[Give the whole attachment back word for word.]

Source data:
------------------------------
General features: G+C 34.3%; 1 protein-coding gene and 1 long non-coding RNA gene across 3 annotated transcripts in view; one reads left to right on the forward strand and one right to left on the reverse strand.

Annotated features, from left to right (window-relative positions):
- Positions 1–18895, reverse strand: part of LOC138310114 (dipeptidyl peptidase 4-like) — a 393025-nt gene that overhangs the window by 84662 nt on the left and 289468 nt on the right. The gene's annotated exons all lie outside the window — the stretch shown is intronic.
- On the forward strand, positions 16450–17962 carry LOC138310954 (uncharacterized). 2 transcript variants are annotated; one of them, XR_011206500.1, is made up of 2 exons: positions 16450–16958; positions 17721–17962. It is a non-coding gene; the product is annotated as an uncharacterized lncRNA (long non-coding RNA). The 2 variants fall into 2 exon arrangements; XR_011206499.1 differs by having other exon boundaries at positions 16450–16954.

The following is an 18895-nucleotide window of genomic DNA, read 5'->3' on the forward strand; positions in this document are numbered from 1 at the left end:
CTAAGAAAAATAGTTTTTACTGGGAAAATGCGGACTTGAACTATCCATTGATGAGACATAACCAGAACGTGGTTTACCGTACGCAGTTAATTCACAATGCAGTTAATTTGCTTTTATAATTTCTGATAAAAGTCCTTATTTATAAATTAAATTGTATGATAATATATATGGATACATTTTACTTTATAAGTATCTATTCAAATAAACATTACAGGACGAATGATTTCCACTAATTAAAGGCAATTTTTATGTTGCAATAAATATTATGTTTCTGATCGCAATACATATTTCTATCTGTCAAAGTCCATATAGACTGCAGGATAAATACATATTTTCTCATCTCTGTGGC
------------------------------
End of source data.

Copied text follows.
General features: G+C 34.3%; 1 protein-coding gene and 1 long non-coding RNA gene across 3 annotated transcripts in view; one reads left to right on the forward strand and one right to left on the reverse strand.

Annotated features, from left to right (window-relative positions):
- Positions 1–18895, reverse strand: part of LOC138310114 (dipeptidyl peptidase 4-like) — a 393025-nt gene that overhangs the window by 84662 nt on the left and 289468 nt on the right. The gene's annotated exons all lie outside the window — the stretch shown is intronic.
- On the forward strand, positions 16450–17962 carry LOC138310954 (uncharacterized). 2 transcript variants are annotated; one of them, XR_011206500.1, is made up of 2 exons: positions 16450–16958; positions 17721–17962. It is a non-coding gene; the product is annotated as an uncharacterized lncRNA (long non-coding RNA). The 2 variants fall into 2 exon arrangements; XR_011206499.1 differs by having other exon boundaries at positions 16450–16954.

The following is an 18895-nucleotide window of genomic DNA, read 5'->3' on the forward strand; positions in this document are numbered from 1 at the left end:
CTAAGAAAAATAGTTTTTACTGGGAAAATGCGGACTTGAACTATCCATTGATGAGACATAACCAGAACGTGGTTTACCGTACGCAGTTAATTCACAATGCAGTTAATTTGCTTTTATAATTTCTGATAAAAGTCCTTATTTATAAATTAAATTGTATGATAATATATATGGATACATTTTACTTTATAAGTATCTATTCAAATAAACATTACAGGACGAATGATTTCCACTAATTAAAGGCAATTTTTATGTTGCAATAAATATTATGTTTCTGATCGCAATACATATTTCTATCTGTCAAAGTCCATATAGACTGCAGGATAAATACATATTTTCTCATCTCTGTGGC